at the very beginning, which eventually sets $j←15$. Since $j$ is global, its value will be shared. After that, `AddRoundKey`

, which is defined below, is called with the argument `round_id = 0`

.

Since the commands are executed simultaneously, $j$ was unable to update timely when it is used to update the state. The value of $j$ in the line that sets the value of `STATE[i]`

is fixed for all $i=0,1,...,15$. Therefore, instead of XORing the message with the round key, every byte of the message is XORed with `KEY[15]`

(i.e., $k_{33}$ from the 0-th round key).

Let's have a look at the `EncryptBlock`

function. The parameter for the `AddRoundKey`

function, `%round_key%`

, is actually zero for all the rounds. This sets $j←15$ when `AddRoundKey`

is called, which will be used in the final `AddRoundKey`

call. With that said, when $n=0$, only `KEY[15]`

will be used for encryption.

On the other hand for $n>0$, `LoadState`

sets $j←16n+15$. This $j$ will only be used on the first `AddRoundKey`

(and the subsequent $j$s for `AddRoundKey`

are 15), which implies that `KEY[16*n+15]`

(i.e., $k_{33}$ of the $n$-th round key) will be used for the first `AddRoundKey`

and $k_{33}$ of the 0-th round key.

## 澳洲牛奶公司 / Slow keystream (Crypto)

### Challenge Summary

Want a challenge in Hong Kong?

Enter the Australia Dairy Company and execute the 379-byte flag generator written in Golang. I bet you will be expelled from the restaurant before the second character of the flag appears.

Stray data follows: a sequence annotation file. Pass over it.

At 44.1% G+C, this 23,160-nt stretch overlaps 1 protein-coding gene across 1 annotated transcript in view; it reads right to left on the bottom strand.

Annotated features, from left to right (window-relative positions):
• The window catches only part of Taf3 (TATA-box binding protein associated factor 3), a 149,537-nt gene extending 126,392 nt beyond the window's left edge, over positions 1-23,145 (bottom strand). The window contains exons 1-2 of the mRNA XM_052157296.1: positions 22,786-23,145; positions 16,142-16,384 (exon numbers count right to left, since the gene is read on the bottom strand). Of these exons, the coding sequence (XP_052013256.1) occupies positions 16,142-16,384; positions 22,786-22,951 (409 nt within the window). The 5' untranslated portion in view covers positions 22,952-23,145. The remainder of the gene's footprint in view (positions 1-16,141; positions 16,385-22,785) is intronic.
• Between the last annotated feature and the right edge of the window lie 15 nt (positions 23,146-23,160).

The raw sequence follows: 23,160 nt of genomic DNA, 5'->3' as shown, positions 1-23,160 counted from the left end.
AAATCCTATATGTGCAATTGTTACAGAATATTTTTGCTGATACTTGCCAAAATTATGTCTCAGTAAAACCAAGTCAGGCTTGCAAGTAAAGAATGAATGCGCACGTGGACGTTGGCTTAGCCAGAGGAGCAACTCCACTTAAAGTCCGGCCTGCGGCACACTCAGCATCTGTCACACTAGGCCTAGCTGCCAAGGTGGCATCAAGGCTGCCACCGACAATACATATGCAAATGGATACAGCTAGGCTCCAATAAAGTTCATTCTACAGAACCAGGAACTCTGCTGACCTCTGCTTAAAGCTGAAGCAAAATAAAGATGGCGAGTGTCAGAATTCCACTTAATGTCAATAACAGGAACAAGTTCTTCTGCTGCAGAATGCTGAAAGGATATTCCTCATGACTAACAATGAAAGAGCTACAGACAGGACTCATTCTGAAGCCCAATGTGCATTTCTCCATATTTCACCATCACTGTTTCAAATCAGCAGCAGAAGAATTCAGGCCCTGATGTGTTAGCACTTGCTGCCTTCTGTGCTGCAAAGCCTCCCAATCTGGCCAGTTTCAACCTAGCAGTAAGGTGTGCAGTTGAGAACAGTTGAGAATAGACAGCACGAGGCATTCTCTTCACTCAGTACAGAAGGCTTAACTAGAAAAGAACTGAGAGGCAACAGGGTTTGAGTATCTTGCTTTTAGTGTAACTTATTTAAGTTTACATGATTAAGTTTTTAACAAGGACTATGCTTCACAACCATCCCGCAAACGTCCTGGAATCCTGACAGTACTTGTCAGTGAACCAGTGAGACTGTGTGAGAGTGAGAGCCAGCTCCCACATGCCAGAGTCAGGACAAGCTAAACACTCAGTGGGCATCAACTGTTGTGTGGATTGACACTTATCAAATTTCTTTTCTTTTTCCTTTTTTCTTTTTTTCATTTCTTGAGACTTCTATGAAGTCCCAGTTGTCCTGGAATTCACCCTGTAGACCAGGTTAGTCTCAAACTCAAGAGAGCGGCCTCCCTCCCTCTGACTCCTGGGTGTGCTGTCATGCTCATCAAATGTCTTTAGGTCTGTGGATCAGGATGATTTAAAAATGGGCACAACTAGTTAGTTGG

We are given a binary written in Golang (with source code given below), and `flag.enc`

. The objective is to recover the input.

### Solution

#### Part I: What is in Golang's PRNG?

In this challenge, the characters of the encrypted flag is XORed with the outputs from `rand.Uint64`

. With that said, we have to look deeper into the internals of the PRNG. We can start with the documentation - with that, we can read the source code and see where the actual code is. Tracing in the codebase, eventually, we end up at its implementation (snippets below):

#### Part II: Fibonnnnacccci and its matrix representation

**Note.**The operations below are taken modulo $_{64}$.

We can see that `rng.vec`

is an array of 607 64-bit numbers. When `Uint64`

is called, two numbers from the array are retrieved, summed and returned. The sum will be stored in the array for future calls. Let $v_{(n)}:=(v_{0},v_{1},...,v_{606})$ be the vector after $n$ `Uint64`

calls. Then the first two $v_{(n)}$s being:

$v_{k}:={v+vv ifk=otherwise ,v_{k}:={v+vv ifk=otherwise ,...$

It is obvious that `Uint64`

changes only one entry at a time. Let's define

$(a_{0},a_{1},...,a_{606}):=(v_{333},v_{332},...,v_{0},v_{606},v_{605},...,v_{334}).$

Furthermore, let also $a_{607},a_{608},...$ be the only changing entry in each round, i.e., $a_{607}:=v_{333}$, $a_{608}:=v_{332}$ and so on. Therefore $a_{607}=a_{0}+a_{334},a_{608}=a_{1}+a_{335},...$.

This is simply a lagged Fibonacci generator. We can represent it as a matrix multiplication, which will be useful when we compute the values efficiently: